VDEM Individuals with Disabilities 

September is National Preparedness Month and it’s the Perfect Time to Build a Kit, Make a Plan and Sign Up to Be Informed 

You may have heard that it’s important to “Build a kit, Make a plan and Be Informed” before severe weather or another type of emergency happens. 

September is National Preparedness Month, and it’s the perfect time to get prepared for emergencies that could force you to evacuate your home and require you to survive on your own for several days. 

Most of us know how to Stay Informed about the weather and other emergencies by reading or watching news outlets or signing up for alerts. You also can download the FEMA app, and listen to NOAA weather radio.

Building a kit means putting together important documents and items that you may need to survive if your power goes out or you need to evacuate.

But what about making a plan?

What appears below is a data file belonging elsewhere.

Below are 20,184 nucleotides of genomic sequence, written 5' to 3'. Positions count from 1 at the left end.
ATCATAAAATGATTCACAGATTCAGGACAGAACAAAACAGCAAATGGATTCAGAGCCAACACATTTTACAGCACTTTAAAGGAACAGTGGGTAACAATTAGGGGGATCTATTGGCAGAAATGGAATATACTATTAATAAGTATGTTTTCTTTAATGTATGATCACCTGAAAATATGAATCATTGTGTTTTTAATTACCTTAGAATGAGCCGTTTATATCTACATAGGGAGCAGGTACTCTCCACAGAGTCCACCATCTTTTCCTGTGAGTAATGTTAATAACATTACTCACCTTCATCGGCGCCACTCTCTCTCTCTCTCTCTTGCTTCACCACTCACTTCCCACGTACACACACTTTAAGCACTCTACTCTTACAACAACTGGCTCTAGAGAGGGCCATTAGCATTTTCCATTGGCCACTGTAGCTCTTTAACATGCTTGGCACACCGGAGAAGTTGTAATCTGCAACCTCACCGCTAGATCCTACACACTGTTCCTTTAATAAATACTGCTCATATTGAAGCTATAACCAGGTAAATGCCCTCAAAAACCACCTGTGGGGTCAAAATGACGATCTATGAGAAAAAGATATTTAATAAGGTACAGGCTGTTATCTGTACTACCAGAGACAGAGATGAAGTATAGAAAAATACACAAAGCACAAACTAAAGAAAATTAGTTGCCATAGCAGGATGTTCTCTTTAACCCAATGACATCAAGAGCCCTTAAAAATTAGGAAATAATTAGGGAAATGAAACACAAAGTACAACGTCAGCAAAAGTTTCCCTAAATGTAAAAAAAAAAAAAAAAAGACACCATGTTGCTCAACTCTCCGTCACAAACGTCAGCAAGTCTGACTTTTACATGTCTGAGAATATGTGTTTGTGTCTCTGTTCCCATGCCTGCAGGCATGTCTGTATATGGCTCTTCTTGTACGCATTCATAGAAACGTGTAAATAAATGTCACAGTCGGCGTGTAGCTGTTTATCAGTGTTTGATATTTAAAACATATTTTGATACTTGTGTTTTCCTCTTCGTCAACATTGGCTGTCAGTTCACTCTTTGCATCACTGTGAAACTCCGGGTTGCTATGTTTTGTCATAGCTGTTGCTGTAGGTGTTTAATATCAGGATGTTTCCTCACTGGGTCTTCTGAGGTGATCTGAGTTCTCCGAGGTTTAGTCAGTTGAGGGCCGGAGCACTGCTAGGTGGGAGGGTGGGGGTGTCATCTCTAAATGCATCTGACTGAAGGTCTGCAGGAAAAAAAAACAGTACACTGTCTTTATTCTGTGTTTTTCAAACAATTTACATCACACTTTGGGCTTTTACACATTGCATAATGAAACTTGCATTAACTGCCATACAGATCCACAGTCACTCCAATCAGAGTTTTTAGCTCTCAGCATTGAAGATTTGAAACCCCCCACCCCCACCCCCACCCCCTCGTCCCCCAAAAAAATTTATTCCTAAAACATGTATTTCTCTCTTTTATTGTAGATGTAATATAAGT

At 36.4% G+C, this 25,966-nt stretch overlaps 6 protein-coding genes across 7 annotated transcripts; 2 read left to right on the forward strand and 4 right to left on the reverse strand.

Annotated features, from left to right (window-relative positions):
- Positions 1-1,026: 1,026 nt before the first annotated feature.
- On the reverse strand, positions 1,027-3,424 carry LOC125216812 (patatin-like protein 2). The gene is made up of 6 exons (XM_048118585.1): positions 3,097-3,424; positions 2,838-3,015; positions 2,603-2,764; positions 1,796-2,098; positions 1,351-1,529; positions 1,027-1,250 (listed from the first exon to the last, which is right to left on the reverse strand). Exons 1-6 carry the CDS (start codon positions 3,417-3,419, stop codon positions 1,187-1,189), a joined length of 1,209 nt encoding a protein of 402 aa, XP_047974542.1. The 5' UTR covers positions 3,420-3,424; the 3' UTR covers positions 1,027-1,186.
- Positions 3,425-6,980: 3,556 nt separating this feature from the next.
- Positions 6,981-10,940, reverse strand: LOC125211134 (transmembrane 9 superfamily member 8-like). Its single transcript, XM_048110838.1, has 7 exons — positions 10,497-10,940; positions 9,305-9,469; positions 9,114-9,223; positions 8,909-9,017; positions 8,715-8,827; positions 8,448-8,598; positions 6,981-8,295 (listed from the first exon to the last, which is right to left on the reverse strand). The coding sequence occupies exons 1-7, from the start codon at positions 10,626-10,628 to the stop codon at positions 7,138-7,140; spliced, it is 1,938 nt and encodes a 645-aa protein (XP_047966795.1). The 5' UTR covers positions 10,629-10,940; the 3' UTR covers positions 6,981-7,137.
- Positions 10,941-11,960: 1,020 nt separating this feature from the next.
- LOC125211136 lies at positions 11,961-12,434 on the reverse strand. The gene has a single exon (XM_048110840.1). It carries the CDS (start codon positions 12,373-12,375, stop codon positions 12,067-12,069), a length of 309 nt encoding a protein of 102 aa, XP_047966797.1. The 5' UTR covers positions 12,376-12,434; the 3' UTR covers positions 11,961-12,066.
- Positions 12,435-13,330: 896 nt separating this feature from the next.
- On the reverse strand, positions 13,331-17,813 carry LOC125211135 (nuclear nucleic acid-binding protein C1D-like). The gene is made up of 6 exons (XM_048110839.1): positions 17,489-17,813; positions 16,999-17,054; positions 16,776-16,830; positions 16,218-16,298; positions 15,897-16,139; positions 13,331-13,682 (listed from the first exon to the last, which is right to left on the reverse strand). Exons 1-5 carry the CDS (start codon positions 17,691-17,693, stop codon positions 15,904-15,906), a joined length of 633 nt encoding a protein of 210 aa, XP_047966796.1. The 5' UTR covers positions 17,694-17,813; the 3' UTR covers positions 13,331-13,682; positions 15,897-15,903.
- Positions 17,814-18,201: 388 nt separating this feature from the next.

An emergency plan for your family means discussing ahead of time how you will communicate during an emergency. It also includes figuring out how to reconnect after the danger has passed. It involves having all the information you will need in one place, such as phone numbers, insurance information and more if you need to evacuate in a hurry or search for loved ones after an emergency. Before filling out the form, ask yourself a few questions: 

  • How will my family/household get emergency alerts and warnings?  
  • How will my family/household get to safe locations before and after emergencies?  
  • How will my family/household get in touch if cell phones, internet, or landlines don’t work?  
  • How will I let loved ones know I am safe?  
  • How will family/household get to a meeting place after the emergency? 

Topics on your form can include:    

  • Household information, including your address and phone number  
  • List of family members, including email addresses and medical information  
  • Information on schools, childcare, caregivers, and workplaces  
  • Emergency contacts  
  • Emergency meeting places where everyone can reconnect  
  • Doctors’ names and numbers  
  • Veterinarian information  
  • Insurance information  
  • List of medications and dosage  
  • Gathering important documents

Having a plan means that everyone will know exactly what to do in an emergency. To learn more about how to be ready for an emergency or disaster, visit the website.